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67 Comments on Confessions of a Crypto Miner: Efficiency

#1
drade
I will say it over and over again with no regrets. Mining needs to die. I enjoy watching hackers steal electronic currency. The amount of power consumption produced by this senseless and selfish market is eye opening. Respectively, mining power use exceeds that of indoor marijuana grows. The facts are out there. Hope the hackers keep doing their work. Mining needs to die, literally.
Posted on Reply
#2
krusha03
Football needs to die. Millions are wasted on players, stadiums, broadcast rights etc. so that bunch of guys dressed in two different colors can kick around a ball on a grass field.

@R-T-B thanks for the article. I'm surprised the small difference the power limit made. I would have expected more. I will double check with my pc which I ran at 65% atm. Granted it's not a mining rig just my home pc mining when idle.
Posted on Reply
#3
jaggerwild
rtwjunkie said:
Because it is a TPU-driven experiment and study to bring some greater understanding of mining, good and bad. Naturally we are being kept in the loop on findings as things progress. :)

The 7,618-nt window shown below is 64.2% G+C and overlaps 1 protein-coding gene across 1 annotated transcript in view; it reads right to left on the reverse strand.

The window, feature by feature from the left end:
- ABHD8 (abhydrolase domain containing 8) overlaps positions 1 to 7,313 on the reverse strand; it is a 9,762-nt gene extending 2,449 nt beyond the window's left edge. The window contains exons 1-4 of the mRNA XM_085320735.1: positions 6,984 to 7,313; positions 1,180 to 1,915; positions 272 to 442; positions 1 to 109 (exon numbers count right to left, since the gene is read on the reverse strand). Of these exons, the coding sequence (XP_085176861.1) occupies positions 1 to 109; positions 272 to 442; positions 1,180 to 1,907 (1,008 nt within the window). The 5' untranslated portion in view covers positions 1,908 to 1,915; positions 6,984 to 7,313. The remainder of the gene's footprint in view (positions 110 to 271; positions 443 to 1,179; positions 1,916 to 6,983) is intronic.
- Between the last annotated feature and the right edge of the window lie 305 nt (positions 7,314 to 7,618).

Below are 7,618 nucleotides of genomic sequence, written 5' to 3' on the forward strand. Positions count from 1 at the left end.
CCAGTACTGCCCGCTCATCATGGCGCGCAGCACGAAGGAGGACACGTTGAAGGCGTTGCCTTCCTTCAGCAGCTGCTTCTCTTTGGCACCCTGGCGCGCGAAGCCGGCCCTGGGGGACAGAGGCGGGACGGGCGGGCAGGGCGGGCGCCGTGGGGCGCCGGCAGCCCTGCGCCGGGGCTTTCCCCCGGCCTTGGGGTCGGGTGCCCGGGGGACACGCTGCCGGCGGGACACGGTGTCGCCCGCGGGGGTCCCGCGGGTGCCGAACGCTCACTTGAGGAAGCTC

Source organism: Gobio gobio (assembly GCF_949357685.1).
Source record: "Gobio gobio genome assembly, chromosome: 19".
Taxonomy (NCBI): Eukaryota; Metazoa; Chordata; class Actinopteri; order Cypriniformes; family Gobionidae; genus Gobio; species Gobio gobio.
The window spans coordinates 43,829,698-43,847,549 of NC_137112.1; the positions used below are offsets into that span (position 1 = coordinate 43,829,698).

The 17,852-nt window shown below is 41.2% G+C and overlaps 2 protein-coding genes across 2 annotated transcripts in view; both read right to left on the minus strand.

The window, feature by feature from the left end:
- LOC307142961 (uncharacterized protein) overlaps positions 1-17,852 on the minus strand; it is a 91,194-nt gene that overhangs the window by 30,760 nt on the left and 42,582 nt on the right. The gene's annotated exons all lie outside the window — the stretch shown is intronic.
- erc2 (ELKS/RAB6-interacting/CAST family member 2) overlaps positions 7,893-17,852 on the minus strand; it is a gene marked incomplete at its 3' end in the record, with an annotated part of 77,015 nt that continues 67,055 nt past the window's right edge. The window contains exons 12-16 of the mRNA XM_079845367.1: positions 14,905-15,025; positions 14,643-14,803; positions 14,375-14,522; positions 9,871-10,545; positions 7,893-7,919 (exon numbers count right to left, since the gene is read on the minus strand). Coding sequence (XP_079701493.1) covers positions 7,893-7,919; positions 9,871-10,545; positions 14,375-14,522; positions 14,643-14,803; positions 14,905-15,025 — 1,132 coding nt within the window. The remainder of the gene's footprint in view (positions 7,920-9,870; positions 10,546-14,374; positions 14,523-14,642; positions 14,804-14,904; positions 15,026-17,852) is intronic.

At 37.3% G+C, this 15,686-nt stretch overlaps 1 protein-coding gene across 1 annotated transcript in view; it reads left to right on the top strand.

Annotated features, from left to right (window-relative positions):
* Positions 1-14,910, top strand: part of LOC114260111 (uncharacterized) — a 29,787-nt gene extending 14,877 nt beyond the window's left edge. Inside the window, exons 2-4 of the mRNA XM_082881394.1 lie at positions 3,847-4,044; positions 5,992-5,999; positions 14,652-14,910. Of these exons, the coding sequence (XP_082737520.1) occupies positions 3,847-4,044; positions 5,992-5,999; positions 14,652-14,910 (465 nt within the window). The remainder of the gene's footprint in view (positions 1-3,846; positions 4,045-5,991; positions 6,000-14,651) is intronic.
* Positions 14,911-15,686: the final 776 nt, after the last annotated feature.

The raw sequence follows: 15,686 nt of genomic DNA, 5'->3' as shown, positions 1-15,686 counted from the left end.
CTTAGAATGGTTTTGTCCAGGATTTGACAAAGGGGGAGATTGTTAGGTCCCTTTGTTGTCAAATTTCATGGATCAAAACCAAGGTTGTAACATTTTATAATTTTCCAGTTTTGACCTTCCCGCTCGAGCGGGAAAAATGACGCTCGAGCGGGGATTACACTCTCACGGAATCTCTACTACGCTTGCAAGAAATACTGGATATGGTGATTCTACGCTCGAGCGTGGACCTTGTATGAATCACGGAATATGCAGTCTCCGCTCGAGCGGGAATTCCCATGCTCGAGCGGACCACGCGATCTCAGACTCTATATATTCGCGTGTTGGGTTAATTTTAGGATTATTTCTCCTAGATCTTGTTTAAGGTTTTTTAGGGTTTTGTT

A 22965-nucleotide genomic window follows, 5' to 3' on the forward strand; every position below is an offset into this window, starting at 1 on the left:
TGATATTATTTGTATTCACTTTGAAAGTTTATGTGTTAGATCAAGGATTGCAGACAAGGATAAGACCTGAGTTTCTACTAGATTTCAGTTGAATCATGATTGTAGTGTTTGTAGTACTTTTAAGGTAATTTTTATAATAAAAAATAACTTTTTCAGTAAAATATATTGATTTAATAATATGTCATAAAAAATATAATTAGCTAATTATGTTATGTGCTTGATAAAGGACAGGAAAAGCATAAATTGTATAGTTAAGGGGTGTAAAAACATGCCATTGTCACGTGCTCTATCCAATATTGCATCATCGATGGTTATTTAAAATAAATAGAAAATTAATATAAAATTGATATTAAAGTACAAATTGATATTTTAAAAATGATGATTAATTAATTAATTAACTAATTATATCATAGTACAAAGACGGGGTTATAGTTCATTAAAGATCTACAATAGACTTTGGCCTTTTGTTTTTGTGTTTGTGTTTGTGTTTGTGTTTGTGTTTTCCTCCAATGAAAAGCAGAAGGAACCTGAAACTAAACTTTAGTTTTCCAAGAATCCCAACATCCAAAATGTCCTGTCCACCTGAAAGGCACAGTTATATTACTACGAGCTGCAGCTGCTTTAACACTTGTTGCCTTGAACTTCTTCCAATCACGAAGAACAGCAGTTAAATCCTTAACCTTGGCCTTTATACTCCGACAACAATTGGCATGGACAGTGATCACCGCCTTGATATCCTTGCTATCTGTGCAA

No lets be honest, TPU is fishing for new members nothing more(mining gets clicks lots of clicks).
Posted on Reply
#4
cdawall
where the hell are my stars
jaggerwild said:
No lets be honest, TPU is fishing for new members nothing more(mining gets clicks lots of clicks).
If it was tpu fishing for members W1z would be doing bios mods and posting them in the thread I started and that would be on the front page.

This kind of stuff doesn't get members, but that sure does.
Posted on Reply
#5
OneMoar
There is Always Moar
drade said:
I will say it over and over again with no regrets. Mining needs to die. I enjoy watching hackers steal electronic currency. The amount of power consumption produced by this senseless and selfish market is eye opening. Respectively, mining power use exceeds that of indoor marijuana grows. The facts are out there. Hope the hackers keep doing their work. Mining needs to die, literally.